Investigations on corrosion monitor reliability, calibration, and coverage

PhD Thesis


Wasif, R. (2023). Investigations on corrosion monitor reliability, calibration, and coverage. PhD Thesis London South Bank University School of Engineering https://doi.org/10.18744/lsbu.95x5z
AuthorsWasif, R.
TypePhD Thesis
Abstract

Thickness loss due to internal corrosion and erosion is a critical issue in ferromagnetic steel structures that can cause catastrophic failures. Ultrasonic thickness gauges are widely used for the detection of wall thickness. Recently permanently installed ultrasonic sensors have become popular for the inspection of areas suspected to undergo wall thickness loss. However, these are limited by the high cost and requirement of coupling agents. To address these problems, a novel cost-effective, and smart corrosion monitor based on the magnetic eddy current technique is developed in this research. The performance and reliability of the monitor to track internal wall thickness loss is tested successfully through accelerated and real-life aging corrosion tests.
Due to the handling and safety issues associated with the powerful magnets in magnetic techniques, a particle swarm-based optimisation method is proposed and validated through two test cases. The results indicate that the area of the magnetic excitation circuit could be reduced by 38% without compromising the sensitivity.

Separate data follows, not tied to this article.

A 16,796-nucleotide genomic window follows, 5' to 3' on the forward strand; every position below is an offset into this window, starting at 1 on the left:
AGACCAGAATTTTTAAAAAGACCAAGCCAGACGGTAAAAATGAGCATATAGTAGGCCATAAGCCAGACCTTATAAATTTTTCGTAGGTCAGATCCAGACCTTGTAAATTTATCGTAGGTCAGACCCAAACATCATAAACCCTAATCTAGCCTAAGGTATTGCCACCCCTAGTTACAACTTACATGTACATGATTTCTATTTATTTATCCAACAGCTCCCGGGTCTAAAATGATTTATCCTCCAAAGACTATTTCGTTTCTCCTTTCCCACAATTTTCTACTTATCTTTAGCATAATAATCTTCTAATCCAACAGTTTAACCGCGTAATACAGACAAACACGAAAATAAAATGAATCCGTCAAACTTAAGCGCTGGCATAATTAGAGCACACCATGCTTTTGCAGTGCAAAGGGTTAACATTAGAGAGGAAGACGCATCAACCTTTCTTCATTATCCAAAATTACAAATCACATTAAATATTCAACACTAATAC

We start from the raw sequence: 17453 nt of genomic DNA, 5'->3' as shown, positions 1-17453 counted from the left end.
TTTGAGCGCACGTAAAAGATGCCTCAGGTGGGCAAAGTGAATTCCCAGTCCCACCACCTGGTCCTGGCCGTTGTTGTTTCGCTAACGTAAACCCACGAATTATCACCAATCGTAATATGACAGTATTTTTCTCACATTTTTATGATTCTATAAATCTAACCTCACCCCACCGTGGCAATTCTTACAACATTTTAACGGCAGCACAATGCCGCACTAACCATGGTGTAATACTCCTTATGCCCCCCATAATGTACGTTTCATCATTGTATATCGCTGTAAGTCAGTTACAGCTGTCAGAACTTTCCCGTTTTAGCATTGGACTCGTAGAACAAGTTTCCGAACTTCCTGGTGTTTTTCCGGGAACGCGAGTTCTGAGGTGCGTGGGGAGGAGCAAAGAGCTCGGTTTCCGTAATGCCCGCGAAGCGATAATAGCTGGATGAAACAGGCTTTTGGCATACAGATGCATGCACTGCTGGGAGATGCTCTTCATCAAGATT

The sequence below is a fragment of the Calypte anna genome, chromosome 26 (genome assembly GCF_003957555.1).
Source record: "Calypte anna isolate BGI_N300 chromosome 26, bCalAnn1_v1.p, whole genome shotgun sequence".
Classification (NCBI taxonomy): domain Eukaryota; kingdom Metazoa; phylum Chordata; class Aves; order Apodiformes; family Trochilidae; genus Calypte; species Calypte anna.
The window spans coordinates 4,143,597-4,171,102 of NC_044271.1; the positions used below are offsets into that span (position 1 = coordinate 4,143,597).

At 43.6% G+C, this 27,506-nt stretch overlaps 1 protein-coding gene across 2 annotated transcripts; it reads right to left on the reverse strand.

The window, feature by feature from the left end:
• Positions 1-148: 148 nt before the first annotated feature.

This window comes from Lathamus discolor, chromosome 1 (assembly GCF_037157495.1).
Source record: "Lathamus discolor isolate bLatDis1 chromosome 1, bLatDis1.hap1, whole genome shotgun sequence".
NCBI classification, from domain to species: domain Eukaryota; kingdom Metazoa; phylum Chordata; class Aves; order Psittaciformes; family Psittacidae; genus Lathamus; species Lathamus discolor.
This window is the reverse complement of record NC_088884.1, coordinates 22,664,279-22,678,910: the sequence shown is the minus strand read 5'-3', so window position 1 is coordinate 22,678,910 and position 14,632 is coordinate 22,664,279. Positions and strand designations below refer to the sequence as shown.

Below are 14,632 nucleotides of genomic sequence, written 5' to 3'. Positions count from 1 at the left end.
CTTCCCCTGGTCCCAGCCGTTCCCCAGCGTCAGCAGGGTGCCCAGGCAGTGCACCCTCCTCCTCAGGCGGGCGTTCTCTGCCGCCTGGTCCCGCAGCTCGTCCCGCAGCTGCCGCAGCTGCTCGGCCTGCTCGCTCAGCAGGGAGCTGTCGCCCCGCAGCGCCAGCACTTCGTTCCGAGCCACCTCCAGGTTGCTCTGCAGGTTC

The reliability of the corrosion monitor is improved by utilising the active redundancy approach to identify and isolate faults in sensors. A real-life aging test is conducted for eight months in an ambient environment through an accelerated corrosion setup. The results obtained from the two corrosion monitors confirm that the proposed corrosion monitor is reliable for tracking the thickness loss. The corrosion monitor is found to be stable against environmental variations.
A new in-situ calibration method based on zero-crossing frequency feature is introduced to evaluate the in-situ relative permeability. The thickness of the test specimen could be estimated with an accuracy of ± 0.6 mm.
The series of studies conducted in the project reveal that the magnetic corrosion monitor has the capability to detect and quantify uniform wall thickness loss reliably.

Year2023
PublisherLondon South Bank University
Digital Object Identifier (DOI)https://doi.org/10.18744/lsbu.95x5z
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Open
Publication dates
Print13 Dec 2023
Publication process dates
Deposited10 Jan 2024
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